Originally Posted by phenomshel
He stops lisping.
Oh, good. I'm currently halfway through The Deeds of the Disturber
and there seems to be comparatively fewer of his escapades on feature and hopefully Elizabeth Peters
will tone down his amazingly amazing and conveniently convenient helpfulness in resolving the plot by being completely unhelpful in many other ways. Already, it's a noticeable change for the better, or at least less annoying.
Finished Lion in the Valley
which I give minor bonus points to for having extra redheads in it (I like extra redheads), even if they're suspected as being villains all the time because Set was a redheaded god.
I'm hoping this is the worst book in the Amelia Peabody series, because it was really kind of absurd.
Between the inordinately precocious day-saving know-it-all idiot-in-behavioural-matters-and-savant-in-willful-perversity child and the big reveal about the "Master Criminal" (I was tempted to laugh like a hyena when I read that, but alas, I was on the bus and thus confined myself to making the O_o face and snickering a little) and the Slap Slap Kiss Kiss matchmaking and moralizing, I have to say that if this keeps up in future books, I'm going to have to relegate the series to the level of those gimmick-based comedy cozies with the pun-filled titles: nice enough mind candy, but nothing I can take seriously.
Despite the presence of bonus redheads, I can't really recommend this one. Unless you, too, want to point and laugh at the reveal of the Master Criminal's motive and are willing to sit through twee speech defects and matchmaking moralizing to get to that.
Actually, just borrow it from the library and read the last chapter or so. Skip straight ahead to the entertaining part. Trust me, you're not missing anything else that's important.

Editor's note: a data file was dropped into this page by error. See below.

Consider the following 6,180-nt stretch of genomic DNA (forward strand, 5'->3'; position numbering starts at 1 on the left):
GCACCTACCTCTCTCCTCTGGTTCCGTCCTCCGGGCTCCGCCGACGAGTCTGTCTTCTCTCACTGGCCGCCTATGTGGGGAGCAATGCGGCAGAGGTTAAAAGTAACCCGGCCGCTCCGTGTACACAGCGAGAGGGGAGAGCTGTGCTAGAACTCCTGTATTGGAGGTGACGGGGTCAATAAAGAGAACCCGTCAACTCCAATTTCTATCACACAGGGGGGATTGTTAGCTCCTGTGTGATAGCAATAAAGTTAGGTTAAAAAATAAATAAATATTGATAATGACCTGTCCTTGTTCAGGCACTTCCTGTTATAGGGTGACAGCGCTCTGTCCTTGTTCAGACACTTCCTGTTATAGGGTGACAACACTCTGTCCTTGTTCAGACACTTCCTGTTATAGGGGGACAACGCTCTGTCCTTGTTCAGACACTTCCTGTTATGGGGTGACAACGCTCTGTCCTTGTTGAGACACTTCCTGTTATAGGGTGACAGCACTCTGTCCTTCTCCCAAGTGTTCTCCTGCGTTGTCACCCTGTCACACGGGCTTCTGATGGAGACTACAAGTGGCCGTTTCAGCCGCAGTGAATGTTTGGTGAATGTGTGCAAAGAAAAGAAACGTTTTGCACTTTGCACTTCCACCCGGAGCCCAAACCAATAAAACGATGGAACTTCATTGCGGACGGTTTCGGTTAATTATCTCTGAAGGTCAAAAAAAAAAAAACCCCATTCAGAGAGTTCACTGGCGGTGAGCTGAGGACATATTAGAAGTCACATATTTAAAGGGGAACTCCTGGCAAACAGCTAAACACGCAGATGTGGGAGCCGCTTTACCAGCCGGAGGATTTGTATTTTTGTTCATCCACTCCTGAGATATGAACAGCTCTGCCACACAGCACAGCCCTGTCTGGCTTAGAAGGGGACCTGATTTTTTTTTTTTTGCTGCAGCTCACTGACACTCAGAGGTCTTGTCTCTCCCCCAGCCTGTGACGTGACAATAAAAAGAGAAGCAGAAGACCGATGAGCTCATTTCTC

After that, read Trojan Gold
and Night Train to Memphis
in the Vicky Bliss series, which were much, much better, even if they did not induce nearly as much in the way of suppressed hyena-like laughter.
A change in tone for the Bliss series, which was previously mostly standalone except for the presence of Vicky's supporting cast and a certain recurring character.
Both of these bring back characters from previous cases on the trail of new mysterious vanishing/reappearing treasures.
I'm not sure how I really feel about this development, because I did kind of like Vicky's cases being mostly standalone, but I didn't mind the reunion-fic aspects of these newer adventures, and the addition of greater required continuity knowledge worked pretty well for Night Train to Memphis
NTTM incidentally, is where a large portion of the cross-series mentions seems to come into play. Not only direct references to the Peabody-Emerson digs as could be expected, but also the surprise appearance of yet another in the stable of romance-writing pseudonymous Valeries from the Jacqueline Kirby series, and Peters goes so far as to insert her own gothic thriller pseudonym, Barbara Michaels, into the narrative as one of the alternatives that Vicky would rather read than the works of the said Valerie.
Overall, both good reads, but I think I enjoyed NTTM, which was mostly light-hearted fun, a bit more than TG, which was more sober (and had a higher body count, which tends to be more of a downer; also came with comment written by the same Gentle Reader who annotated The Curse of the Pharoahs
, though this time they confined their remarks to a single misspelling of "Rabbie Burns
" for entirely non-obvious reasons).
Recommended as usual, but this time you'll have to have previously read at least Borrower in the Night
for Trojan Gold
, and Silhouette in Scarlet
for Night Train to Memphis
. It would probably also help to read TG before NTTM, but it doesn't seem strictly necessary, although I think a couple of mentions in NTTM might spoiler the whodunnit in TG.
Originally Posted by phenomshel
Night Train to Memphis (there's a story about the song in this one...ask me when you get to it and I'll explain.)
I duly ask; please feel free to explain away.